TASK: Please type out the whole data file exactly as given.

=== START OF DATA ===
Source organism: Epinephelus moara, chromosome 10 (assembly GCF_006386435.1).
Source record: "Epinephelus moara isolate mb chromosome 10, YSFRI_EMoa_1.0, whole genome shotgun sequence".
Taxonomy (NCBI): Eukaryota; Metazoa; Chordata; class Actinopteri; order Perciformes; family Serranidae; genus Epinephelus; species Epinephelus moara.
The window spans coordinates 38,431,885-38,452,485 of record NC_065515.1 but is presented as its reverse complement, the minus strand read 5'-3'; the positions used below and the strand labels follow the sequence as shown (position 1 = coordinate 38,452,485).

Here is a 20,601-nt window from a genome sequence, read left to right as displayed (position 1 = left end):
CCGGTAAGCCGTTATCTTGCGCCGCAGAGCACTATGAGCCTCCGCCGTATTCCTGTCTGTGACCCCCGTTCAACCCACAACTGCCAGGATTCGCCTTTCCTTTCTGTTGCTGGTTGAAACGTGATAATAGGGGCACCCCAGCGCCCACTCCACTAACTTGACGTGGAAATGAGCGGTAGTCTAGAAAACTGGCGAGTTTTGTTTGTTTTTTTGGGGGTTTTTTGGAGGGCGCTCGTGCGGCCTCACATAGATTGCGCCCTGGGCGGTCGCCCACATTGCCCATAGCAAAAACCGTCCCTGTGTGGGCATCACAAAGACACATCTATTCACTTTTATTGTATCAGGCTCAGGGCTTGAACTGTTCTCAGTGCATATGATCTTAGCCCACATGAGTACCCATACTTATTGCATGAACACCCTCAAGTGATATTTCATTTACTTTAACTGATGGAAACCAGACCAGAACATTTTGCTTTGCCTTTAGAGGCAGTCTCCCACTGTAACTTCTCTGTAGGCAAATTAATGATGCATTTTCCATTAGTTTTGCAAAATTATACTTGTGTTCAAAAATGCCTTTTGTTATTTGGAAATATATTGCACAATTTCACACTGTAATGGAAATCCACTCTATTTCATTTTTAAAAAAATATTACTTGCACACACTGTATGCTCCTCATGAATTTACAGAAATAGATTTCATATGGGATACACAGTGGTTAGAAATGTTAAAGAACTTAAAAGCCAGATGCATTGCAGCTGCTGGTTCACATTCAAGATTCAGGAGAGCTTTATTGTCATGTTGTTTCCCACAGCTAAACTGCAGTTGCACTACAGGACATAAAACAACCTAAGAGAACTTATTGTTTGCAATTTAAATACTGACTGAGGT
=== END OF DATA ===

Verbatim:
Source organism: Epinephelus moara, chromosome 10 (assembly GCF_006386435.1).
Source record: "Epinephelus moara isolate mb chromosome 10, YSFRI_EMoa_1.0, whole genome shotgun sequence".
Taxonomy (NCBI): Eukaryota; Metazoa; Chordata; class Actinopteri; order Perciformes; family Serranidae; genus Epinephelus; species Epinephelus moara.
The window spans coordinates 38,431,885-38,452,485 of record NC_065515.1 but is presented as its reverse complement, the minus strand read 5'-3'; the positions used below and the strand labels follow the sequence as shown (position 1 = coordinate 38,452,485).

Here is a 20,601-nt window from a genome sequence, read left to right as displayed (position 1 = left end):
CCGGTAAGCCGTTATCTTGCGCCGCAGAGCACTATGAGCCTCCGCCGTATTCCTGTCTGTGACCCCCGTTCAACCCACAACTGCCAGGATTCGCCTTTCCTTTCTGTTGCTGGTTGAAACGTGATAATAGGGGCACCCCAGCGCCCACTCCACTAACTTGACGTGGAAATGAGCGGTAGTCTAGAAAACTGGCGAGTTTTGTTTGTTTTTTTGGGGGTTTTTTGGAGGGCGCTCGTGCGGCCTCACATAGATTGCGCCCTGGGCGGTCGCCCACATTGCCCATAGCAAAAACCGTCCCTGTGTGGGCATCACAAAGACACATCTATTCACTTTTATTGTATCAGGCTCAGGGCTTGAACTGTTCTCAGTGCATATGATCTTAGCCCACATGAGTACCCATACTTATTGCATGAACACCCTCAAGTGATATTTCATTTACTTTAACTGATGGAAACCAGACCAGAACATTTTGCTTTGCCTTTAGAGGCAGTCTCCCACTGTAACTTCTCTGTAGGCAAATTAATGATGCATTTTCCATTAGTTTTGCAAAATTATACTTGTGTTCAAAAATGCCTTTTGTTATTTGGAAATATATTGCACAATTTCACACTGTAATGGAAATCCACTCTATTTCATTTTTAAAAAAATATTACTTGCACACACTGTATGCTCCTCATGAATTTACAGAAATAGATTTCATATGGGATACACAGTGGTTAGAAATGTTAAAGAACTTAAAAGCCAGATGCATTGCAGCTGCTGGTTCACATTCAAGATTCAGGAGAGCTTTATTGTCATGTTGTTTCCCACAGCTAAACTGCAGTTGCACTACAGGACATAAAACAACCTAAGAGAACTTATTGTTTGCAATTTAAATACTGACTGAGGT